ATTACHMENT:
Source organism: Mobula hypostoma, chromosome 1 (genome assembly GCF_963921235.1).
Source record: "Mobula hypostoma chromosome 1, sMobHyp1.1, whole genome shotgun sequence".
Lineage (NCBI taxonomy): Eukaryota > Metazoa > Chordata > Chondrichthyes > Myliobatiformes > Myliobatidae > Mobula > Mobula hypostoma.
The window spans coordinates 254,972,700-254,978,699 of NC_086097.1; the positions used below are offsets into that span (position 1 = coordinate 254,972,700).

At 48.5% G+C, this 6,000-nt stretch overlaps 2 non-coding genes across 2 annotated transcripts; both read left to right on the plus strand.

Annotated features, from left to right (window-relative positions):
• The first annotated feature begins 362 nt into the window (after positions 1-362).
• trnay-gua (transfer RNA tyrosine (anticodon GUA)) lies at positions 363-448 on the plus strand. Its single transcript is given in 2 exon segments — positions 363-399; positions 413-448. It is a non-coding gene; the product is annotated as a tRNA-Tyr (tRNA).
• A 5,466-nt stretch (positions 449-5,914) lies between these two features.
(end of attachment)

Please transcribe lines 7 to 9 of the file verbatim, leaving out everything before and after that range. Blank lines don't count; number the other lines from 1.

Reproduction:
• The first annotated feature begins 362 nt into the window (after positions 1-362).
• trnay-gua (transfer RNA tyrosine (anticodon GUA)) lies at positions 363-448 on the plus strand. Its single transcript is given in 2 exon segments — positions 363-399; positions 413-448. It is a non-coding gene; the product is annotated as a tRNA-Tyr (tRNA).
• A 5,466-nt stretch (positions 449-5,914) lies between these two features.